The old adage about New England weather is that, "well, if you don't like the conditions, just wait 5 minutes." Although this winter hasn't quite held up to that end of the bargain, it has been more variable; we've had extended thaw cycles, some deep freezes, and a couple of giant snowstorms all mixed in. It's only been recently that we've settled into a truly seasonable pattern of sticking below freezing and keeping our snow cover.
This makes footwear choice really difficult around these parts. I don't have much an option when it comes to my running routes around here. It's either hilly trails, hilly gravel roads, or hilly and heavily trafficked paved roads. And given that this is small-town New Hampshire, our small but mighty team of three snow plows has its work cut out for it to clear out our roads. More often than not, if the storm is leaving under three inches of snow, they're throwing some sand on the road and leaving you to your own devices. Priorities for running, then, are being able to balance grip, cushioning, stack height, and stability in a single package.
Meet HOKA's challenger into this arena, the Torrent 2. It's technically a trail running shoe, with a somewhat beefy outsole. HOKA claims that "the Torrent 2’s streamlined silhouette incorporates a seemingly contradictory combination of cushioning and agility." It utilizes post-consumer waste recycled plastic in its yarns, with minimal overlays. In a size 9, this shoe comes in at a svelte 9.3 ounces; of course, your results will vary based on shoe size. In my size 13, we're well into the double digits of ounces per shoe.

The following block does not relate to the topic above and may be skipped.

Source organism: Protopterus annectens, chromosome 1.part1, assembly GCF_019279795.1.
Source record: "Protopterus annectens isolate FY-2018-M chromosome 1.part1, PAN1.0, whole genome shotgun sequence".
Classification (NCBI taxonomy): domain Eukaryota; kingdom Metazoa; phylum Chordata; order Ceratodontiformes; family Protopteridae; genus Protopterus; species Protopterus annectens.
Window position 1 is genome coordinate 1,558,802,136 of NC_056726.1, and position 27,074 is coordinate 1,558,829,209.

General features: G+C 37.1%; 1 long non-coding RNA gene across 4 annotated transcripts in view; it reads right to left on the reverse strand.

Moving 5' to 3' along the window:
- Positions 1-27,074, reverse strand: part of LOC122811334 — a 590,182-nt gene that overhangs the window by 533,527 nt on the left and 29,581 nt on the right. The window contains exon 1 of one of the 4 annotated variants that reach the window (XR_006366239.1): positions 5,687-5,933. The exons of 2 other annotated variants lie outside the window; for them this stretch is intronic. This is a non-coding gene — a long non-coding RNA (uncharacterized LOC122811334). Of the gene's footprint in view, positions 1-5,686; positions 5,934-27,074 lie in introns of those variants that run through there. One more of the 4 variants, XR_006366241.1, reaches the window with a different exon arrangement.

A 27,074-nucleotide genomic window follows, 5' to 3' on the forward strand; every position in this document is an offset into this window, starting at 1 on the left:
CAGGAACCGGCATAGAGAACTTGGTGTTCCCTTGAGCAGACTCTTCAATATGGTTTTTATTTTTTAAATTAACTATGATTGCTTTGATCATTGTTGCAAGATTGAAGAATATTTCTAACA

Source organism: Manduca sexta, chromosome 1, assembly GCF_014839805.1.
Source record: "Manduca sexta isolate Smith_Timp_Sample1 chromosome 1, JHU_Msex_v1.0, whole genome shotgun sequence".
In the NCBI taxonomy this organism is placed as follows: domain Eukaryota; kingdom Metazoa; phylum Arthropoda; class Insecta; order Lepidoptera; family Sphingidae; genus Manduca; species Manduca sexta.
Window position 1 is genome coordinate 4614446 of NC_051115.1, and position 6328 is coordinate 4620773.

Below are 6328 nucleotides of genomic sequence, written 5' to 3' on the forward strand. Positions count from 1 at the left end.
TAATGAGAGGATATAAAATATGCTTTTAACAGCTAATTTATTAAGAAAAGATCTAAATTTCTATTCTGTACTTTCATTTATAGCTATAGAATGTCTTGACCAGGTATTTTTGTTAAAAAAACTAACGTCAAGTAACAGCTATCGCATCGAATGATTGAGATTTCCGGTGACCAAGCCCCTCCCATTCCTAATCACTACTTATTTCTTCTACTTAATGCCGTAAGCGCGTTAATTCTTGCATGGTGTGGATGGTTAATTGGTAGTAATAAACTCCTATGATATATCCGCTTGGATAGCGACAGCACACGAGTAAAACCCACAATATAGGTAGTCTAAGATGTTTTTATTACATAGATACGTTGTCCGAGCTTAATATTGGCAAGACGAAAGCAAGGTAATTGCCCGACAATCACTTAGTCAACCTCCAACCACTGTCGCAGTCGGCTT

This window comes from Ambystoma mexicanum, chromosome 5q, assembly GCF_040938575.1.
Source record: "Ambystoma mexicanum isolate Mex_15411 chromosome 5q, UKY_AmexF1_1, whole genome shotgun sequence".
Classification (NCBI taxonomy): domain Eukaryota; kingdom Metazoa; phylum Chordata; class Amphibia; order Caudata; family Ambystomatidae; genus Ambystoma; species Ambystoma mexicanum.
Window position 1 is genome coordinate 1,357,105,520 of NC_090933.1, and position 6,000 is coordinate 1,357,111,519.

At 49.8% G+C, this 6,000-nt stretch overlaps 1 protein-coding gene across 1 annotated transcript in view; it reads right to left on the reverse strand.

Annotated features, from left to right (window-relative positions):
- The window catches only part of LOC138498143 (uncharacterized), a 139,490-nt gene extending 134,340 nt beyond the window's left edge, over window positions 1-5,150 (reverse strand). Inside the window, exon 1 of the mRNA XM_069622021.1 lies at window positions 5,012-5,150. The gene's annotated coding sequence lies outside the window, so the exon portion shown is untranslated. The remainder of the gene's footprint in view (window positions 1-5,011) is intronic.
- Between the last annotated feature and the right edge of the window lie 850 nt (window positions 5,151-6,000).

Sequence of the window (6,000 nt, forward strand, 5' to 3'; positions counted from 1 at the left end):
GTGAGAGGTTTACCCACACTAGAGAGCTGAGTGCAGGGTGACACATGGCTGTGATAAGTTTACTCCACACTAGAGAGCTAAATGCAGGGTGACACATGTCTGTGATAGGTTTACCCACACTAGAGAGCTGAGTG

So, how do they run?
In a single word: fabulously.
The Torrent is a shoe I'd classify as being great at anything that isn't pavement. In firmer gravel conditions, the combination of the soft rubber outsole and the midsole gives a good amount of cushioning without being overly plush. In softer conditions, this combination doesn't get squirrelly under foot. And in snow, it's damn near perfect. It reminds me a lot of older models of the Brooks Cascadia, before that shoe really bulked up.
Niggles are minor. The arch height underfoot isn't as high as I would prefer, which is a trend across the most recent HOKA models. The laces are a vast improvement over prior iterations, but they're too long. And the color ways are all obnoxious. Even the navy-red (dubbed Moonlit Ocean / High Risk Red in HOKA speak) is...loud. There isn't a single truly neutral color option to be found.
But these are, in the grand scheme of things, minor complaints. For a shoe that can handle everything but the firmest of surfaces, and at a relatively low price point (for shoes these days, anyways), HOKA's got another hit on its hands.